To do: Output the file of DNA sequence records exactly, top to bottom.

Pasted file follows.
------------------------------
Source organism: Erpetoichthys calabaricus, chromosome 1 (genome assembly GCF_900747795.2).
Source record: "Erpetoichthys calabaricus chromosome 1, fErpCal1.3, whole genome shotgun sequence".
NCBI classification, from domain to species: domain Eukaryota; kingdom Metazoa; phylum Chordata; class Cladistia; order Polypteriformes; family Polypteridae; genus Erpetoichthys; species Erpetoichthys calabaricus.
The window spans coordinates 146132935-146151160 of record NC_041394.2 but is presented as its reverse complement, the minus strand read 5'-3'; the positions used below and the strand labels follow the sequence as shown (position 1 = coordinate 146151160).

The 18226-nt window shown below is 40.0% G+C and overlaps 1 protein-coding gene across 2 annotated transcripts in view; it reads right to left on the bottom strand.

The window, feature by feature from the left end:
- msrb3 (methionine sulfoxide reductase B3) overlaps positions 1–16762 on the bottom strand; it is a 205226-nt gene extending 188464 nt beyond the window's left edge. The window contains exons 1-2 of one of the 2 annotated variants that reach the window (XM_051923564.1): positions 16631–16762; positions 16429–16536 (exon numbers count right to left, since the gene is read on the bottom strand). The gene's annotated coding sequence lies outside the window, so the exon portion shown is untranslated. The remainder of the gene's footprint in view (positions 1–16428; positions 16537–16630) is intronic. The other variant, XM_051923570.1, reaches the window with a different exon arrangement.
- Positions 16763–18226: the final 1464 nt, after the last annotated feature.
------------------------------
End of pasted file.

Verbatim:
Source organism: Erpetoichthys calabaricus, chromosome 1 (genome assembly GCF_900747795.2).
Source record: "Erpetoichthys calabaricus chromosome 1, fErpCal1.3, whole genome shotgun sequence".
NCBI classification, from domain to species: domain Eukaryota; kingdom Metazoa; phylum Chordata; class Cladistia; order Polypteriformes; family Polypteridae; genus Erpetoichthys; species Erpetoichthys calabaricus.
The window spans coordinates 146132935-146151160 of record NC_041394.2 but is presented as its reverse complement, the minus strand read 5'-3'; the positions used below and the strand labels follow the sequence as shown (position 1 = coordinate 146151160).

The 18226-nt window shown below is 40.0% G+C and overlaps 1 protein-coding gene across 2 annotated transcripts in view; it reads right to left on the bottom strand.

The window, feature by feature from the left end:
- msrb3 (methionine sulfoxide reductase B3) overlaps positions 1–16762 on the bottom strand; it is a 205226-nt gene extending 188464 nt beyond the window's left edge. The window contains exons 1-2 of one of the 2 annotated variants that reach the window (XM_051923564.1): positions 16631–16762; positions 16429–16536 (exon numbers count right to left, since the gene is read on the bottom strand). The gene's annotated coding sequence lies outside the window, so the exon portion shown is untranslated. The remainder of the gene's footprint in view (positions 1–16428; positions 16537–16630) is intronic. The other variant, XM_051923570.1, reaches the window with a different exon arrangement.
- Positions 16763–18226: the final 1464 nt, after the last annotated feature.